My group couples X-ray crystallography with molecular biology, biochemistry, spectroscopy and biophysical methods such as small angle X-ray scattering and deuterium exchange mass spectrometry to understand the chemistry underlying biological mechanisms. Students have opportunities for collaborative interdisciplinary research, X-ray data collection at national synchrotron facilities, and participation in international meetings and symposiums.
The Barondeau research group greatly benefits from the service facilities of the ILSB. The group particularly benefits from the structural biology infrastructure included in the building, including the X-ray, mass spectrometry, and microscopy facilities. Interactions with the other structural biology groups from across campus result in an exchange of ideas, enhanced problem solving, and increased productivity.
Eukaryotic Fe-S cluster biogenesis
Metal ions are required for many biochemical reactions, but are also a major source of toxic byproducts called reactive oxygen species.
Humans have specific protein escort and storage systems that minimize this undesired reactivity. Defects in one of these systems, Fe-S cluster biosynthesis, are correlated with mitochondria dysfunction and implicated in neurodegenerative diseases (such as Parkinson's and Alzheimer's), genomic instability (which leads to cancer), and heart disease. The Barondeau group is studying the mechanism of how these escort proteins work together to make functional proteins and how defects in these systems lead to toxic byproducts and human disease.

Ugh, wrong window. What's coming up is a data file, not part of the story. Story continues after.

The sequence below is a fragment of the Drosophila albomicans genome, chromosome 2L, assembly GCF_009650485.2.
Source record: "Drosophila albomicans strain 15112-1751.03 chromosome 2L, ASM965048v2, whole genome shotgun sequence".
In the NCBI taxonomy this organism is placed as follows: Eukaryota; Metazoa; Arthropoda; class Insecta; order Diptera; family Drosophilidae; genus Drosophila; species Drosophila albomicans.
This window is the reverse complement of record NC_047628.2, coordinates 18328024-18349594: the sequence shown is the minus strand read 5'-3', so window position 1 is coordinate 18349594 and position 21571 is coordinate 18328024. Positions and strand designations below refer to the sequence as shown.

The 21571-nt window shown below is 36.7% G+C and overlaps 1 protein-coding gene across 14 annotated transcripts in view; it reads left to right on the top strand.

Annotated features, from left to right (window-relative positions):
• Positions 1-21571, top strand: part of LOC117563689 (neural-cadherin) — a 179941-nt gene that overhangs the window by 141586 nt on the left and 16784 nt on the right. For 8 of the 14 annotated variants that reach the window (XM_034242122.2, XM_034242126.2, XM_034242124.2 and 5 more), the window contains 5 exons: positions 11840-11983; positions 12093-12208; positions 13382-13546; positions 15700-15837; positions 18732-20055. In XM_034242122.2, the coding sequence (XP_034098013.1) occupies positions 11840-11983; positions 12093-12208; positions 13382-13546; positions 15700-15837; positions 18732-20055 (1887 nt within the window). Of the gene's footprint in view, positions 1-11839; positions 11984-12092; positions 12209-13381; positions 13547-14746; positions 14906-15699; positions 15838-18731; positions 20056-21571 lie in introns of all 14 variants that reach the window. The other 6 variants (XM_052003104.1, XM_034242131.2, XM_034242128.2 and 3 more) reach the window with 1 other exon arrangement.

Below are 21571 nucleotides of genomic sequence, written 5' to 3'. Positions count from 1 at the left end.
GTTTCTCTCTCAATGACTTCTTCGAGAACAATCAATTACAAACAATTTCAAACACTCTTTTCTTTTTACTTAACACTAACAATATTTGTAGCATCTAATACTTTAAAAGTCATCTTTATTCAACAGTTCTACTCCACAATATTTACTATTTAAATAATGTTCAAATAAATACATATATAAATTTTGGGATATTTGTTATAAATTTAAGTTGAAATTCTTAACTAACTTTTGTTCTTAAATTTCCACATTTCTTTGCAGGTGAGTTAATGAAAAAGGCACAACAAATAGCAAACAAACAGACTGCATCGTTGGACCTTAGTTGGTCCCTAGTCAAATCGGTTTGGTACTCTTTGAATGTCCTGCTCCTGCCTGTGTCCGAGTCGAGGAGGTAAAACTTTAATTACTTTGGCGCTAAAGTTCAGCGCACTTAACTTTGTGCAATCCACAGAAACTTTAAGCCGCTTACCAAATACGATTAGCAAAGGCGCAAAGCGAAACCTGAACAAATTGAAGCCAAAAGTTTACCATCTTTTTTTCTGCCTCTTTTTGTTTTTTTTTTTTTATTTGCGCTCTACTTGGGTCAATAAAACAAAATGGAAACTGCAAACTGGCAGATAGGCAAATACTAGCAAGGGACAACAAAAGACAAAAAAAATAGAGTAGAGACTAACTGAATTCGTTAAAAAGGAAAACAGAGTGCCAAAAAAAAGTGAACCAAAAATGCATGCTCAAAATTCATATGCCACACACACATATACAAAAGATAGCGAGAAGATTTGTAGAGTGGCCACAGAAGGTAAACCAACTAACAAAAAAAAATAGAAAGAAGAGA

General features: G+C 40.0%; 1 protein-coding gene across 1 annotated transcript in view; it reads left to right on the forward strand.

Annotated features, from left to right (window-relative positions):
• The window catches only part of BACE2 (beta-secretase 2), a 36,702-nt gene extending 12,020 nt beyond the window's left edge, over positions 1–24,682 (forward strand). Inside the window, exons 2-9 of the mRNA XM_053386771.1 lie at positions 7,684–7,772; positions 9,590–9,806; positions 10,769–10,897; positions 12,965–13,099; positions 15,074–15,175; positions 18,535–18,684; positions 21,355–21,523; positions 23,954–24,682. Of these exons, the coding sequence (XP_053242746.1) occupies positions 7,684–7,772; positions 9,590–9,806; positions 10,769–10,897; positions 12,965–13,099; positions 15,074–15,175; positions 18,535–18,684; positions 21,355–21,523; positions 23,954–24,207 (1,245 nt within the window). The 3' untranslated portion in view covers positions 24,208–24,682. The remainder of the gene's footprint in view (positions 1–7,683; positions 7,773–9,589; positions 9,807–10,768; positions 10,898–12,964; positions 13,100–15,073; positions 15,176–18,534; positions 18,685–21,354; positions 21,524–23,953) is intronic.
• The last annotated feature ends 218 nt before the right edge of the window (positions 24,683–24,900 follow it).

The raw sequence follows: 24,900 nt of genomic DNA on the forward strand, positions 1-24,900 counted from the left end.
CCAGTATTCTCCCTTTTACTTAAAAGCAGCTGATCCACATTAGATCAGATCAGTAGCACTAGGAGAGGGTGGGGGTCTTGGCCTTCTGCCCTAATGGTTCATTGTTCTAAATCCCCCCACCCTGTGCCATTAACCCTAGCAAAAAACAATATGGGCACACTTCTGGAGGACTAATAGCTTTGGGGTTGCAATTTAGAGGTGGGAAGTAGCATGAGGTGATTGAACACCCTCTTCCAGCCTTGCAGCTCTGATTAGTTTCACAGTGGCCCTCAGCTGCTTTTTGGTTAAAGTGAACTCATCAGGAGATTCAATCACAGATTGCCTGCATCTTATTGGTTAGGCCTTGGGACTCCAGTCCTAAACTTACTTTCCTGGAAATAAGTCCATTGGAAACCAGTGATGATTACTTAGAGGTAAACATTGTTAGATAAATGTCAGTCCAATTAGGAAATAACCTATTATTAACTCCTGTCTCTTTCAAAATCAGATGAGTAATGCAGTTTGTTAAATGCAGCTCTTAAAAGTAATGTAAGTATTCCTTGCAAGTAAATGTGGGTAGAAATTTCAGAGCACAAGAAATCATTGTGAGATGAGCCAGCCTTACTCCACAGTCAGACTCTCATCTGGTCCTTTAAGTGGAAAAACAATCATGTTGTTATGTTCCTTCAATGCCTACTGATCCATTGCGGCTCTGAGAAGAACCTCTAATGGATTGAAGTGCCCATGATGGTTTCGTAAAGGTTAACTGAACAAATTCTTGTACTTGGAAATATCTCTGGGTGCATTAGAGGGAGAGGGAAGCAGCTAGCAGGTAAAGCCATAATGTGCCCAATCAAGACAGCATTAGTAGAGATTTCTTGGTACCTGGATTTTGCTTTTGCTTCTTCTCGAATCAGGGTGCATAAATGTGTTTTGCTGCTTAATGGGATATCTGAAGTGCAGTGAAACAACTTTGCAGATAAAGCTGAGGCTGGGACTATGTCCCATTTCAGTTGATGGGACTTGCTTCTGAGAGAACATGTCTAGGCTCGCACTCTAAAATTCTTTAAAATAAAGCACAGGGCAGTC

Novel Oxygen-tolerant [FeFe] Hydrogenase
The development of low-emission fuels is one of the greatest challenges facing our society. An ideal solution would be to capture light energy from the sun and then store and transfer this energy in the form of hydrogen gas. Toward that end, enzymes known as hydrogenases that produce hydrogen can be engineered into photosynthetic green algae or cyanobacteria. But sustained hydrogen production is currently limited because oxygen, which is generated during photosynthesis, inactivates hydrogenase. To address this problem, the Barondeau group has identified and is now characterizing a novel class of hydrogenase that may be more resistant to oxygen inactivation.
DNA Repair in Sporulating Pathogens
A current human health challenge is the ability of certain pathogenic bacteria to form spores, which are impervious types of cells that can survive for millions of years. Examples of such bacteria include Bacillus anthracis (which produces anthrax toxin), Clostridium botulina (results in botulism), and Clostridium perfringes (the "flesh-eating bacteria" that induces gas gangrene). In the spore state, these pathogens are remarkably resistant to typical biocidal agents and ultraviolet radiation. The Barondeau group is investigating how these pathogens are able to overcome UV-radiation and repair their DNA.
B.A., 1989, Southern Utah State College
Ph.D., 1996, Texas A&M University
Fellow, 1997-1998, La Jolla Interfaces in Sciences
Postdoctoral Fellow, 1998-2000, NIH
Senior Research Associate, 2002-2006, The Scripps Research Institute